Yang Mu was born in 1940 in the small coastal city of Huilan in east Taiwan as Ching-hsien Wang. He received his BA in English from Tunghai University in Taiwan, his MFA from the University of Iowa, and his PhD in comparative literature from the University of California at Berkeley. He has taught at many universities in North America, Taiwan, and Hong Kong, but he spent most of his academic career at the University of Washington, Seattle. He has also served in important administrative positions, including the founding dean of the School of Humanities and Social Sciences at the National Dong Hwa University in his hometown of Hualian and the founding director of the Institute of Literature and Philosophy at Academia Sinica, the premiere national research institution in Taiwan. He currently holds an endowed chair at Dong Hwa.

Yang Mu has been writing poetry continuously for sixty years. The longevity of his career is matched by his extraordinary creativity, which has exerted a transformative influence on Taiwanese poetry in general from the 1950s to the present. His poetry assimilates the best that the Chinese and the Western traditions have to offer, deftly blending classicism and surrealism, romanticism and modernism. His poetry may be lyrical or dramatic, contemplative or defiant, elegiac or erotic. In an age when poetry is indisputably considered to be minority literature, Yang Mu enjoys enduring popularity among readers of several generations. His accomplishments beyond the realm of poetry are demonstrable in prose, literary criticism, scholarship on classical Chinese poetry, comparative literature, and editing, as well as the translation of poetry.

Yang Mu has been married to Ying-ying Hsia for thirty-five years; they have a son, Bruce.────Michelle Yeh



《長短歌行》(Songs Long and Short: A Collection of Poems)(台北:洪範,2013)

Four Poems by Yang Mu, translated into English by Göran Malmqvist (馬悅然英譯四首都出自「長短歌行(Ch’ang-duan ko-hsing)」)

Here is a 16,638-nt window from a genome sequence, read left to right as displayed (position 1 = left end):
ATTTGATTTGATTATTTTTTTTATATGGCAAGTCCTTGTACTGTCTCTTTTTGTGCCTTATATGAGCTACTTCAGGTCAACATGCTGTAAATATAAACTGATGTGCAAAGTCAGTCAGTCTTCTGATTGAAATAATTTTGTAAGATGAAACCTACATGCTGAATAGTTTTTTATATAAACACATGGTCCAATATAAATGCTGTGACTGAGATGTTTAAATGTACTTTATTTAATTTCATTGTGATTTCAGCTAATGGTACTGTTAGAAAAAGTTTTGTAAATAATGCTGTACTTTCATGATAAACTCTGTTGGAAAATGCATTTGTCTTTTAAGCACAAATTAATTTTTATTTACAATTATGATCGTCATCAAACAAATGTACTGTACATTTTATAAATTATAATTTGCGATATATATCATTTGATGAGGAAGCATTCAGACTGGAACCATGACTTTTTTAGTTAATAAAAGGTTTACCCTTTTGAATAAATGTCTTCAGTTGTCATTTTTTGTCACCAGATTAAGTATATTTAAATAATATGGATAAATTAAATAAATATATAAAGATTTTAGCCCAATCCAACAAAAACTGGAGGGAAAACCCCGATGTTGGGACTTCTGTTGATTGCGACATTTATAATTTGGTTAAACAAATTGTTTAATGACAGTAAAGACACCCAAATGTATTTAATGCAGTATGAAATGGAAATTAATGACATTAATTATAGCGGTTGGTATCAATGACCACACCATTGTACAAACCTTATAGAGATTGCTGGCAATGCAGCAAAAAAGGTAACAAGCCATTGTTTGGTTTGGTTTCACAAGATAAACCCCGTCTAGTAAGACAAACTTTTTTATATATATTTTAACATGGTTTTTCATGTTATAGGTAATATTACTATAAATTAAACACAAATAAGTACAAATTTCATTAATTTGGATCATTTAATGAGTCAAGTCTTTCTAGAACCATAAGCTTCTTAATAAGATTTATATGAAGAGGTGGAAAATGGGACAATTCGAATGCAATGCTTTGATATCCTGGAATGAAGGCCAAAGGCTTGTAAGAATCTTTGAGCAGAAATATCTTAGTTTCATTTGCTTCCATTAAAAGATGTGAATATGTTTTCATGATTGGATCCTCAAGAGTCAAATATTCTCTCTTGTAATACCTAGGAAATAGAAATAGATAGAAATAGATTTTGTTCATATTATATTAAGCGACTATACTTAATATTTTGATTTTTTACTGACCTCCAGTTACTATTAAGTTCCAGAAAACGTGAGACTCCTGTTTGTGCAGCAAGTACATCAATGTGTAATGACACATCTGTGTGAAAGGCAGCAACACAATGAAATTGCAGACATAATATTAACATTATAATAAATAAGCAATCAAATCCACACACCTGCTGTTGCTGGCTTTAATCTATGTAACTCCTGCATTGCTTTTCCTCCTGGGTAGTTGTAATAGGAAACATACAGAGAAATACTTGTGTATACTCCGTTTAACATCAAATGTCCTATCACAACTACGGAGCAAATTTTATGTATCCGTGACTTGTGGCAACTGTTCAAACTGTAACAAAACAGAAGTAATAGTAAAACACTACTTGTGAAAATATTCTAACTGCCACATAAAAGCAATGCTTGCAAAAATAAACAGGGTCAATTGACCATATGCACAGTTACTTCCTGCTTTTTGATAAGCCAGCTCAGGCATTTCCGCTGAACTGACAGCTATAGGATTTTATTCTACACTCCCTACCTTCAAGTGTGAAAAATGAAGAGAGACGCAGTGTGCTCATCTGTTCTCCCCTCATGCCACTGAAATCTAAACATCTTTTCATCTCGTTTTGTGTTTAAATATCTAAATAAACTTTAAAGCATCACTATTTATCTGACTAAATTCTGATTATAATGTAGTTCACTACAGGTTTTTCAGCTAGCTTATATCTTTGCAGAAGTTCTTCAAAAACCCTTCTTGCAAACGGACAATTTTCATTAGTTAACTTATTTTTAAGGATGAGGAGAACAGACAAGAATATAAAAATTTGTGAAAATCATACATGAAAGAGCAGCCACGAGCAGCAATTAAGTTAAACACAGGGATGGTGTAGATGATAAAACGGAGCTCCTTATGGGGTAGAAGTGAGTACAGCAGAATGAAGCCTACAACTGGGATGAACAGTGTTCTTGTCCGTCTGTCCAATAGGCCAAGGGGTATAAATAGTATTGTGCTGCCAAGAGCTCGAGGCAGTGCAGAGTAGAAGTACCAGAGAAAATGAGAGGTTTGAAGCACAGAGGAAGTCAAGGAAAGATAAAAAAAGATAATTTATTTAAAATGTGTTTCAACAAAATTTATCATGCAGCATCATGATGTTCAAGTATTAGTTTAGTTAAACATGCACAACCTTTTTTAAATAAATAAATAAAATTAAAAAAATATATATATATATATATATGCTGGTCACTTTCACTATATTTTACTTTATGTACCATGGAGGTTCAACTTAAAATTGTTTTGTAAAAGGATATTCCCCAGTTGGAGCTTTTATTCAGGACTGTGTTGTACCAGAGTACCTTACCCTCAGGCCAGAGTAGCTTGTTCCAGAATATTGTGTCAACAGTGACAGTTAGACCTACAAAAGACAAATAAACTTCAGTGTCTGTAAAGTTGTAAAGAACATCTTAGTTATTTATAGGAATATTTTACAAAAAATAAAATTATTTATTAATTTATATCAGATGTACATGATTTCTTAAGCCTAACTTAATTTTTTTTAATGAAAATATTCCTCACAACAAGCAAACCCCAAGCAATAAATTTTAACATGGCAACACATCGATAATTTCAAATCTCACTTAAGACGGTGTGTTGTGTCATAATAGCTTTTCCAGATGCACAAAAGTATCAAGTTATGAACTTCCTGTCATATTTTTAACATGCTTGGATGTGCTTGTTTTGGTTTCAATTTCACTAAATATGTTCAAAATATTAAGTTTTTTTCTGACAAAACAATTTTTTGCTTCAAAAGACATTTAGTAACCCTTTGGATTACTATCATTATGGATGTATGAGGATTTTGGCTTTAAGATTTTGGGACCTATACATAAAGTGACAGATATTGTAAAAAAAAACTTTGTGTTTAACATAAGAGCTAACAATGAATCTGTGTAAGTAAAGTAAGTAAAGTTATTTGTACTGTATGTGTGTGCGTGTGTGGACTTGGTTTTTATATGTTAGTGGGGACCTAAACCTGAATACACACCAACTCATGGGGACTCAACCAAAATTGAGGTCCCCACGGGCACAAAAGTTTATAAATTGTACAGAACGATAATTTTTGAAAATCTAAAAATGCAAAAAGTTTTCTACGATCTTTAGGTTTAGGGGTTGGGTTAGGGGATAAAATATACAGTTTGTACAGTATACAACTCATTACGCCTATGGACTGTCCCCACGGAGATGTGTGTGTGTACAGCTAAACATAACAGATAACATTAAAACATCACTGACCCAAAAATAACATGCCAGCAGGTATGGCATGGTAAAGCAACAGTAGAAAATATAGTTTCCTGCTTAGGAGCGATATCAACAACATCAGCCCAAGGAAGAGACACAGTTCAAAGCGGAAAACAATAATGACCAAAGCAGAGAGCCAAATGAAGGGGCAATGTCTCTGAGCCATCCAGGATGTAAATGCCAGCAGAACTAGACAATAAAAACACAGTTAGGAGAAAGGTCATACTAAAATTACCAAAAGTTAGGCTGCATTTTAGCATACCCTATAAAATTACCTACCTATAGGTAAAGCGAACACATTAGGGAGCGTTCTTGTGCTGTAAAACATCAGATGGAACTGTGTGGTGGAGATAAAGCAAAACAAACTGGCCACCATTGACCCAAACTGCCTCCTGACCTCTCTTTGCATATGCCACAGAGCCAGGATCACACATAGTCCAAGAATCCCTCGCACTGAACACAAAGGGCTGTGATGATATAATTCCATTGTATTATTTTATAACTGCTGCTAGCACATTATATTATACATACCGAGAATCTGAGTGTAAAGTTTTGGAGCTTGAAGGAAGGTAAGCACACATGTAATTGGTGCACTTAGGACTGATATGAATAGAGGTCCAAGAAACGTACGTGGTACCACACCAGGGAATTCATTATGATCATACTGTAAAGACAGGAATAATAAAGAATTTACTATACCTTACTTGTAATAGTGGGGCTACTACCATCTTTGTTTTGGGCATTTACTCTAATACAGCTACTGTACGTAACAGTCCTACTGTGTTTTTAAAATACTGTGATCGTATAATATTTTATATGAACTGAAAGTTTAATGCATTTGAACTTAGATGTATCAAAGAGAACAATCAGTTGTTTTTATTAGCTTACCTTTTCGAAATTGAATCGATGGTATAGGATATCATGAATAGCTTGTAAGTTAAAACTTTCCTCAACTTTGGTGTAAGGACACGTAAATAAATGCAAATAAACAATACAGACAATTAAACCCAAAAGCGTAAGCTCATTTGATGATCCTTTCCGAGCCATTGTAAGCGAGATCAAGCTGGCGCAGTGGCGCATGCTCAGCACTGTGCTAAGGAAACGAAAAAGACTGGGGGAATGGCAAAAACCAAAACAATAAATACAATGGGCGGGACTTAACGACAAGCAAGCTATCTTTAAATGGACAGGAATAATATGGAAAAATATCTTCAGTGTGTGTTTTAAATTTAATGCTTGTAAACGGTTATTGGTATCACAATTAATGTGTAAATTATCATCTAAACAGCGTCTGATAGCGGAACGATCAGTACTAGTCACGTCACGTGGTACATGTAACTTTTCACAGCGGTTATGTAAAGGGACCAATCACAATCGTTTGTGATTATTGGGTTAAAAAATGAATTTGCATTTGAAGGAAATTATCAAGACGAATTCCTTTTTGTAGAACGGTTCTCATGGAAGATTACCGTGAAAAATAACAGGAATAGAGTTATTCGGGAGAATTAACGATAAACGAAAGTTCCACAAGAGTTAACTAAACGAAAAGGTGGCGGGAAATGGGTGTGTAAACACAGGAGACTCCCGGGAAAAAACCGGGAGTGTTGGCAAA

FLOWING RHYTHM  (跌宕〉, pp.104-105)
The evening sun recklessly hits the snowline, in the empty forest 
a flock of crows beat their frozen wings and fly, stirring up confusion,
into the lost landscape; their dreary flitting to and fro
causes the light to be dismembered
like memories on a nightmare’s thin coating
showing themselves as fleeting images of uncertain forms; suppose
I were able to master my own self and know all that I know
the entire set−up would suddenly be transformed, I would turn to fix my eyes
on parts as yet unknown, and allow my senses
to stock up contrarieties in time and space, or abandon them in a sense of frustration,
unresistingly follow the rapid current
and with flowing rhythm enter into the floodtide of the sea.

AS YET UNATTAINED (未及〉, pp.106-107)
Waking up with a start: if there are old matters as yet unattained
in a remote region somehow
never properly investigated and now disappearing without trace, one after another…
Half are empty thoughts in this barely awake state,
the rest form hordes and surge forward, their backs against
the gigantic darkness, tearing it apart,
just as fireflies disintegrate in early autumn
to gather again around the pools or 
at the farthest side of an embankment where undercurrents are born.
Saffrons and the tastes of tropical fruits in brilliant profusion,
autumn ripeness so swelled that all senses tremble
─ judging from my oblivious spirit, one way or another ─
it’s only that this time waking up with a start makes me hesitate: stay put
or pursue the remains as yet unattained at the very moment it has been foretold?
Stopping short, I turn and see myself, exhausted, confined
to suspended speed and inert metre
and raise my hand to assign the sluggish light to a place out of reach
just as the autumn fireflies twinkle faintly in the distance.

ON MEETING  (有會而作〉, pp.58-59)
I wonder, that which left so quietly last night and was lost in the incomplete
parabel, if it were able to manage the twists and turns of the road
and return, I might not be able to recognize it –
Just as two stray stars, having by chance encountered each other
on the slanting plane of the universe, without finding time to light up,
turned pale with anxiety and decided to rush to
an even more distant as yet unknown – but perhaps
they might appear on the scene at this very moment, bearing witness
that they had agreed to meet but failed to keep that promise.

LECTURES (講學〉, pp.110-111)
Yes, it does seem that I have climbed innumerable levels of clouds
to land from a strange world and yet fearlessly walk along
the path of moist red tiles, seeking, to confirm
that on the road ahead a small two-storied library will float up
before my eyes in the moonlight; when the rain is over
the evening breeze will fan us where we sit cross-legged to listen to lectures
by the water’s edge, fanning away all our concerns and worries, cinnabar and
ferules and the discipline that might otherwise be forgotten
and the customs we have been forced to obey ─ under the old pine tree a volume
thread-bound in a yellow case that will never fade, its fragrance never evaporate.

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